2009 Winners

Northwest Young Entrepreneur

Karen Kerk Courtney - Thunder Bay

Dee Adrian

Karen Kerk-Courtney’s children are the focus of her life.

Business associates of this former social worker turned “chief organic mama” know they can always reach her late into the evening, after sons, Ben, 4, and Liam, 2, are put to bed.

One of her nominators describes her first meeting with this spirited young entrepreneur in a Thunder Bay coffee shop. Karen showed up for the appointment juggling a coffee cup, a new-born and her basket of display wares. She had been forced to reschedule and put business aside two weeks earlier to have the baby.

“When you run your own business, you don’t have time to take time off. You just adjust,” said the 33-year-old entrepreneur, born and raised in the Toronto area, who arrived in Thunder Bay with her husband, Dan, three years ago.

Her home-based company on the outskirts of Thunder Bay, Bare Organics, manufactures and sells skin care and baby products with all-natural and certified organic ingredients.

The motivation to start her business was to stay home with her children.

“I’m working far more now than I did when I was holding down a regular job.”

But the hours are flexible, the job satisfaction is great, and along the way she has discovered many kindred spirits who are mom-entrepreneurs themselves.

The idea for Bare Organics was born at the same time she gave birth to Ben in 2005.

While in a Kingston hospital, most of the conventional bath soap and baby products at her disposal contained ingredients she couldn’t pronounce. The self-admitted “granola cruncher” resorted to bathing Ben with water.

When she began searching for more natural skin care alternatives, she found nothing.

Karen’s creative juices started flowing and she began researching to make her own products, while enrolling in a self-employment benefit program.

She believed there was an emerging consumer market who wanted to know, not only where their food was coming from, but also pay attention to the products they put on their skin.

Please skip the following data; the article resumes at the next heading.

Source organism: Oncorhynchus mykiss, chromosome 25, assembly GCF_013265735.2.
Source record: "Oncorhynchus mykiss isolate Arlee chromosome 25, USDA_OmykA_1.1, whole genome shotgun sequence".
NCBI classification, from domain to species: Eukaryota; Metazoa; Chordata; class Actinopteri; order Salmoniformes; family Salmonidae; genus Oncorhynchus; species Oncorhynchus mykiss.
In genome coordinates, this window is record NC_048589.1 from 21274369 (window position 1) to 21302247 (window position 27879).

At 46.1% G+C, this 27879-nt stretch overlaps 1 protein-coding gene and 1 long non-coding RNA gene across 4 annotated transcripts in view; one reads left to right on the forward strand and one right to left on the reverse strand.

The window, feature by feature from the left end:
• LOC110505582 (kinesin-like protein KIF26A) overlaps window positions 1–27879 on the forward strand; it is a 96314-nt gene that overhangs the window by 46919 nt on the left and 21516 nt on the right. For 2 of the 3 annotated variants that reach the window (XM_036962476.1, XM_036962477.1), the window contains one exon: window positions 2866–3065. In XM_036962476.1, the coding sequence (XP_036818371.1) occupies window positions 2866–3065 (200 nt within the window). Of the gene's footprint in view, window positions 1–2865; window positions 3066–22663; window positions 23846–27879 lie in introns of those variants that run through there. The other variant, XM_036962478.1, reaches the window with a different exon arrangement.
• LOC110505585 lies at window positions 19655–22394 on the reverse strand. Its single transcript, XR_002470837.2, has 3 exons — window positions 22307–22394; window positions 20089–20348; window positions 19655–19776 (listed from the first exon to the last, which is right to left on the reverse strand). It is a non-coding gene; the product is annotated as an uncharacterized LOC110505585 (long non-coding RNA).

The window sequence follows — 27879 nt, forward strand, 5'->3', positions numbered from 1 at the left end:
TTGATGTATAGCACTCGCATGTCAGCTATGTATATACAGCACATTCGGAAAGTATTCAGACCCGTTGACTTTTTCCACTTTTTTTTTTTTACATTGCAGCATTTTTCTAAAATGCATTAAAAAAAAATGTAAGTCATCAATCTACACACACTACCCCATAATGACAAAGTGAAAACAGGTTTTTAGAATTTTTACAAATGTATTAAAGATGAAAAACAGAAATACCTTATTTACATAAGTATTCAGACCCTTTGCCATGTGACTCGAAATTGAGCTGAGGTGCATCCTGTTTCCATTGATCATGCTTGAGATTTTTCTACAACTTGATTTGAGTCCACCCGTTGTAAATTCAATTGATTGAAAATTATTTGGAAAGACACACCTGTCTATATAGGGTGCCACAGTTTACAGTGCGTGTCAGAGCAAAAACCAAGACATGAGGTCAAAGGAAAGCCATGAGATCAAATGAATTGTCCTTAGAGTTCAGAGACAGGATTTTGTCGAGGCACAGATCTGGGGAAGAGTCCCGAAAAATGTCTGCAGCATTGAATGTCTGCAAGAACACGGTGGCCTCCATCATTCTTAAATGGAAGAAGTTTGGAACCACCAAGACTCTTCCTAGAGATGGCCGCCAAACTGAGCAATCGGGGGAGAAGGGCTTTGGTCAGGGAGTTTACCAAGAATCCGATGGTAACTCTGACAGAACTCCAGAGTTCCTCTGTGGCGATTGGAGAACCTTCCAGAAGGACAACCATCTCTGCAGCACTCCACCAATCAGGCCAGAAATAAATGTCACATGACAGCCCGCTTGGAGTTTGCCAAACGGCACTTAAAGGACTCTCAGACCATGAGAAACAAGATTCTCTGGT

Four years later, she doesn’t have to preach to the choir anymore.

Today her affordably-priced products are distributed in 50 stores from Iqualuit to Halifax to Vancouver. Sales have doubled from 2007 to 2008, and this year, she hopes to crack the $100,000 mark. It’s also starting to grow on the e-commerce side too.

“People are finding us online and that’s without a lot of active work on our part,” said Karen. And there are almost daily e-mail inquiries from Canadian and American stores looking for organic product.

Upon landing in Thunder Bay, Karen put her natural networking skills to use. She immersed herself in parenting groups, is a vendor and board member at the Thunder Bay Country Market, teaches entrepreneurship at Confederation College, and supports other women in business through the PARO Centre for Women’s Enterprise, where she is recognized as a ‘Woman of Distinction.’

Karen, who holds an honours and master’s degree in social work, said her experience with Social and Enterprise Development Innovations, a North York non-profit group that works with low income Canadians, proved to be an excellent training ground.

“Working in a non-profit is an excellent exercise in multi-tasking and project management. Operating a business is like operating a large scale project except that you have to do everything.”

Though she has no chemistry background, she constantly tests and refines new cosmetics recipes in her home, using simple ingredients both locally-sourced and imported such as certified organic sunflower oil, aloe vera juice, beeswax and coconut oil.

Her plan is to eventually source all her herbs and oils from the Boreal Forest.